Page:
And it appears to be an almost universal phenomenon now.

We get more and more news items about these people walking into the paths of vehicles, or off the edge of cliffs, or finding other similarly stupid ways to get killed.

Perhaps it’s a modern form of natural selection? I don’t know. Large numbers of idiots seem to kill themselves the same way taking ‘selfies’ (what a f*cking irritating word that is!), so perhaps there is something in that.

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Jaipur – a random photo. Don’t try it here! 

I first became aware of the truly frightening potential for these sort of incidents a few years ago in India. Some of the driving on the switchback roads in the Himalaya is notoriously terrifying in any case, but to then see these fellows also using their phones while driving just made it even more frightening.

And then there was the girl I saw with a mobile phone ‘doing a Bob’ across an extremely busy Calcutta street.

Yet, she survived.

If there is anything in the theory of natural selection, then the future belongs to her!

Time, Gentlemen, Please!

When I go out, I will frequently leave my phone at home. If I have no particular reason to take it with me, such as for work or awaiting an urgent call, then it is a real pleasure to be able to leave it behind.

I feel a release, not being in constant contact with everyone. I also rely upon it for the time, not possessing a wristwatch, so again, without it, I am freed from this small tyranny. Interestingly, I often know the time if I am asked, as long as I reply spontaneously, without thinking, but then, if I give it more thought, the gift disappears. I wonder if this is an instinct that we have largely lost. If so, and I ponder this train of thought, how did older, ancient peoples view the time? Presumably not as ‘nine’ or ‘three o’clock’ – morning, noon and afternoon? A time of waxing and waning light? Those more sedentary no doubt were as much tied to the sundial as we are to the clock.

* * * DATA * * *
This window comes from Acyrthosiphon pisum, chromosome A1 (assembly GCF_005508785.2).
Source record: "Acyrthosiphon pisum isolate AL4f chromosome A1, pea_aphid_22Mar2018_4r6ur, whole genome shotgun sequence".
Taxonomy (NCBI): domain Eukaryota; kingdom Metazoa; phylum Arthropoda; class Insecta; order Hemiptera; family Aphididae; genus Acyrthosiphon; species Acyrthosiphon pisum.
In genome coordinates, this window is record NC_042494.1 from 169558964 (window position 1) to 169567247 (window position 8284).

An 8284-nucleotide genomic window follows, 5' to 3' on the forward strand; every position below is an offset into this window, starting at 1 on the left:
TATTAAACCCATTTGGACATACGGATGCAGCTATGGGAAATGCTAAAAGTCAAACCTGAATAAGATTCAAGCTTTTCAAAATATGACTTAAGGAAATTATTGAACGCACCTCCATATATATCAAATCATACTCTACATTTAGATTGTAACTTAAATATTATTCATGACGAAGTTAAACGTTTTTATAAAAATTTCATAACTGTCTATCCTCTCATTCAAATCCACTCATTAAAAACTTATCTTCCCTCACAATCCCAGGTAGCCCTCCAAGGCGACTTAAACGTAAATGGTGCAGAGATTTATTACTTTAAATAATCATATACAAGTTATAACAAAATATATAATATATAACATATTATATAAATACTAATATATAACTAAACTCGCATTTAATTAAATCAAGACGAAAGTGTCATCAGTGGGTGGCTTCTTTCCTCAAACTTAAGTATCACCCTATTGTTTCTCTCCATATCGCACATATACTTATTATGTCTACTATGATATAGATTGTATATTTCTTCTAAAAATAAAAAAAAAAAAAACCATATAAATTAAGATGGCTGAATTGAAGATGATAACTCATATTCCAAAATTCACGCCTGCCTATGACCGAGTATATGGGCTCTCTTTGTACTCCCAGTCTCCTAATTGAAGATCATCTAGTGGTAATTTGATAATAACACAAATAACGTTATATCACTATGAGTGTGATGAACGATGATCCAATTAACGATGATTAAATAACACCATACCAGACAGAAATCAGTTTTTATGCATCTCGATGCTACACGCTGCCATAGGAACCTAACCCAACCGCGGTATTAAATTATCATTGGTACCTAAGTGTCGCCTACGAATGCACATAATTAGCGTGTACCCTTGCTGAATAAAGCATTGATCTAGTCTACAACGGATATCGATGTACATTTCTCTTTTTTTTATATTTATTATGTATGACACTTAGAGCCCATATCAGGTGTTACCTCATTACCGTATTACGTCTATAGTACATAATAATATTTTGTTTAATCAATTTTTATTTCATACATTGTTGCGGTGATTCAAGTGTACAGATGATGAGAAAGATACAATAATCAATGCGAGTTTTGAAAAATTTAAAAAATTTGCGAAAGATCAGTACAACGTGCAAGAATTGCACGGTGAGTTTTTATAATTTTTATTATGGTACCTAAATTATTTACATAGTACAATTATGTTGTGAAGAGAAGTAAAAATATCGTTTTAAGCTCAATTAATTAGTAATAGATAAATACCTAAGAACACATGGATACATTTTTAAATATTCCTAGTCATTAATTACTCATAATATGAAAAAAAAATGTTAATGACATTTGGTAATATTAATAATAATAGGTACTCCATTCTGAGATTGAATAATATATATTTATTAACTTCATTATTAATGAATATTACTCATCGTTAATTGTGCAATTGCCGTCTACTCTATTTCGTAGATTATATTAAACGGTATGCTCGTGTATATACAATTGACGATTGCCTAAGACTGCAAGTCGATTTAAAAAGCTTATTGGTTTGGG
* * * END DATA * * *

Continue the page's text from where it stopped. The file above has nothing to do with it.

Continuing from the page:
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At court, or in monasteries, or other relatively affluent places, they relied on candles, marked with hours, to tell the time, but the common people would have had no such thing. Here in England, the church might have possessed a clock that chimed the hour, so that those who lived near enough might have an idea of the time, but apparently these could be notoriously inaccurate, sometimes being wrong by perhaps several hours or more.

But this probably did not matter, for the rural worker would not need to know the time. The farm labourers would rise at dawn, eat something for breakfast, then make their way to the fields. Around noon they would eat lunch, and at dusk they would return home.

They had no need of timekeeping any more accurate than that.

Contrast that to today, when it almost seems necessary to justify every minute of the day. I think this is one of the attractions of taking a holiday; it seems such a treat to spend each day doing as much or as little as is desired, and not to have to justify it to anyone. And, by extension, perhaps it is vitally important that we take holidays now. Hundreds of years ago in those semi-mythical non time-dominated days, workers did not get holidays. They just had Sundays off. It is easy to suggest that we are softer now, but I think the fixation of time has contributed to lives vastly more dominated by stress, and overwork, and that holidays are essential for us all.

I know I damn well need one!